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Microsoft Open-Sources PowerToys, Windows 10 Version Planned


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Microsoft Open-Sources PowerToys, Windows 10 Version Planned 

Long-time Windows users certainly remember PowerToys, as it was one of the most popular suites of tools supposed to enhance the operating system beyond the default feature lineup offered by Microsoft.

 

Long-time Windows users certainly remember PowerToys, as it was one of the most popular suites of tools supposed to enhance the operating system beyond the default feature lineup offered by Microsoft.

And while PowerToys was retired many years ago, the ambition that Microsoft is putting into making the open-source world a priority is close to bringing it back with a more modern approach.

The PowerToys project is thus being rebooted with the source code published on GitHub, and now Microsoft is calling for devs to contribute to the development of new features that would be included in a Windows 10 version of the app.

“PowerToys is a set of utilities for power users to tune and streamline their Windows experience for greater productivity,” Microsoft says.

“Inspired by the Windows 95 era PowerToys project, this reboot provides power users with ways to squeeze more efficiency out of the Windows 10 shell and customize it for individual workflows.”Two features already in the worksMicrosoft says it’s currently working on two different features that would be included in the modern version of PowerToys for Windows 10, and one of them is a Windows key shortcut guide. This would show up when users press and hold the Windows key, thus helping them discover the available shortcuts and thus make the most of the hotkey support in Windows 10.

The other one is a maximize to new desktop widget that comes down to a pop-up button displayed when a user hovers the maximize button. When clicked, it maximizes the window on another desktop in Windows 10.

There are several other improvements that Microsoft is looking into, like a Win + R replacement, a keyboard shortcut manager, a full window manager, better Alt + Tab, a battery tracker, quick resolution swaps in the taskbar, and mouse events without focus.

You can see the full list and vote for the features you want to see in PowerToys on the GitHub page mentioned above.
 
 
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Well, I do not feel so young anymore after reading this. :P

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The rebirth of Windows PowerToys. Not.

The hype machine is in high gear.

 

Latest headline: Microsoft re-releases Windows PowerToys, this time as an open source project.

 

Many of you have asked why I haven’t commented on the return of one of Windows’ most-beloved add-ons. It’s complicated.

 

The Win95 PowerToys were great. I wrote about them in many books and sang their praises in dozens (hundreds?) of articles.  But the “PowerToys” that Microsoft released aren’t PowerToys in the traditional sense of the term. They’re two add-ins that may or may not do what you want.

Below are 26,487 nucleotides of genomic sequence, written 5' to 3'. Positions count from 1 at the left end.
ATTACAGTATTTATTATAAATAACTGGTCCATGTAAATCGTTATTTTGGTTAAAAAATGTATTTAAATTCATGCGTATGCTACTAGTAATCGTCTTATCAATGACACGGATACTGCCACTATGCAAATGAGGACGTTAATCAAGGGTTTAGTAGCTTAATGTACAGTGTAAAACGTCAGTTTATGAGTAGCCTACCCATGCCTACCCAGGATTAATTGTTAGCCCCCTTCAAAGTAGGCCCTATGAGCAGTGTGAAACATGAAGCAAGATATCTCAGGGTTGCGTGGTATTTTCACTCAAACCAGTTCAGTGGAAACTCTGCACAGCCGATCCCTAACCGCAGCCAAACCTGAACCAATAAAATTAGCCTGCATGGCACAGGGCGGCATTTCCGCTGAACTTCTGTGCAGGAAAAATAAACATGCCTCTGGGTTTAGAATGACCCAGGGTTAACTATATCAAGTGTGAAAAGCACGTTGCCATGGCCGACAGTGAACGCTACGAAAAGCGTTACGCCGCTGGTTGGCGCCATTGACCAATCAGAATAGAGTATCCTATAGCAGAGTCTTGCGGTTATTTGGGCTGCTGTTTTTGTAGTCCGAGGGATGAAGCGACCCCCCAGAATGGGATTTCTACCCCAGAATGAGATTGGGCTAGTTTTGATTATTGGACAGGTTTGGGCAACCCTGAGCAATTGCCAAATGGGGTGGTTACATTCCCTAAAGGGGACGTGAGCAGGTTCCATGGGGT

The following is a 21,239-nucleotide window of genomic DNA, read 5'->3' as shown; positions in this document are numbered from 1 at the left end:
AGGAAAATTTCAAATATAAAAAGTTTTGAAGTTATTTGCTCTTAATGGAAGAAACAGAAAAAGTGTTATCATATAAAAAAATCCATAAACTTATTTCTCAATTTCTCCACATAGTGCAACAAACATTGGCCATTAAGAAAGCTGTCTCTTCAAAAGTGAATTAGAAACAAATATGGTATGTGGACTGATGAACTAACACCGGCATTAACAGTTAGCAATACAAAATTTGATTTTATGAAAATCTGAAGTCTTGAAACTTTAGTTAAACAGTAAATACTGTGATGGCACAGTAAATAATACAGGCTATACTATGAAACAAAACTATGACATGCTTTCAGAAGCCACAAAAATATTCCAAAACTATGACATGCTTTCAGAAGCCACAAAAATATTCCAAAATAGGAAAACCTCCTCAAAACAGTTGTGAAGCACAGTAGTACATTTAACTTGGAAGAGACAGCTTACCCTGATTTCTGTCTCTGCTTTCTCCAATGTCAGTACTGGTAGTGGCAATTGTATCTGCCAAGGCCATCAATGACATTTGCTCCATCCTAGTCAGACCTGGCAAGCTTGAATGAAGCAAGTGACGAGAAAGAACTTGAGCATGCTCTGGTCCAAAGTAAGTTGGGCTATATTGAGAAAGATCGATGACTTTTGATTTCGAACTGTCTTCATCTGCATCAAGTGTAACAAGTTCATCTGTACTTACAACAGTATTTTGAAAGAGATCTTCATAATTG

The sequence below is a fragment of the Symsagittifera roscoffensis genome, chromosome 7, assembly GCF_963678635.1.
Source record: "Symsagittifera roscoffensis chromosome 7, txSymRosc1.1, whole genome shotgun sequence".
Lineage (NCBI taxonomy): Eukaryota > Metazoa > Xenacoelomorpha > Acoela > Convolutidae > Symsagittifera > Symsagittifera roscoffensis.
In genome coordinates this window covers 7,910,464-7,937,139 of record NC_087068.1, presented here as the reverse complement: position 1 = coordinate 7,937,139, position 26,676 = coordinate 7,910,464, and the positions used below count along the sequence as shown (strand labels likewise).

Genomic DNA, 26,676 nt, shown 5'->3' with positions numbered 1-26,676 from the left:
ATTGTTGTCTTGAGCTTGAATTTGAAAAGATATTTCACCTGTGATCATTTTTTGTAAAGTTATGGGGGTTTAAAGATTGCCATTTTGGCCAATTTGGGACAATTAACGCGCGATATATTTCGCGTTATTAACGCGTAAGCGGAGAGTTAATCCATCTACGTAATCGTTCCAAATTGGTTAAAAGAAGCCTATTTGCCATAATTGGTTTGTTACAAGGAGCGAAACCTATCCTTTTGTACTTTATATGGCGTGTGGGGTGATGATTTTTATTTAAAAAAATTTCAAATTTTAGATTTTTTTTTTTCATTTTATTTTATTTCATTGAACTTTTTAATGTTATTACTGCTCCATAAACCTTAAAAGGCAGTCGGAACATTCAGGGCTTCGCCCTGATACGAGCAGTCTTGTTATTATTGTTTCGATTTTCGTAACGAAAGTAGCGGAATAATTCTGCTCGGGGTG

Here’s how I described the PowerToys in WinXP Hacks & Mods for Dummies:

The collection of programs known as Windows PowerToys started as kind of a “skunk works” project back in the early days of Windows 95. The folks who wrote the shell of Windows 95 built a whole lot of capability into the program that never saw light of day: tweaks and twiddles and (yes) hacks and mods that, thanks to The Powers That Be, never made it into Windows 95’s official feature set.

 

As the Windows 95 effort wound down, a few bored developers spent time perfecting their testing tools — their Power Toys. After Win95 hit the stands, some enterprising engineer convinced The Powers That Be to release those internal testing tools, to make it easier for guys in white lab coats (like me!) to dig deeper into the belly of the beast. The programs were unpolished, unsophisticated, hadn’t been designed or reviewed by committees, never saw the inside of a Microsoft Usability [email protected]@mdand they proved wildly popular with the techie crowd.

 

The Powers That Be asked the engineers for more, and they gladly obliged, in many cases gleefully resurrecting features that TPTB had zapped from the shipping version of Win95. That’s how TweakUI came into being. The guys and gals who built all of these cool capabilities into Windows, only to see them clipped by the Bean Counters, Usability Droids, and Marketing Flaks, got a chance to strut their stuff. And, boy howdy, did they show those Bean Counters a thing or three.

The PowerToys had a great run with Win95 and then XP — and then Microsoft dropped them in Vista. The TweakUI PowerToy, in particular, had all sorts of capabilities that took many years for Microsoft to absorb into Windows. For years, the SyncToy stood out as the best way to sync files.

 

These new “PowerToys” don’t have the same genesis. They don’t cover the same ground. And they don’t have the same renegade spirit. But they do have one trait the old geezers didn’t: They’re open source, so anybody can go in and change them. Which is great.

 

Anyway, if either of these new “PowerToys” strike your fancy, by all means install them:

  • Maximize to new desktop: Hangs off the restore button; click on it and Windows creates a new desktop with that app’s window maximized.
  • Windows key shortcut guide: Hold down the Windows key and see all the shortcuts. Just like the Alt key in the Office programs.

Microsoft promises those two utilities will be out this summer (North America season), with a “backlog” of utilities they’re considering.

 

Source: The rebirth of Windows PowerToys. Not. (AskWoody - Woody Leonhard)

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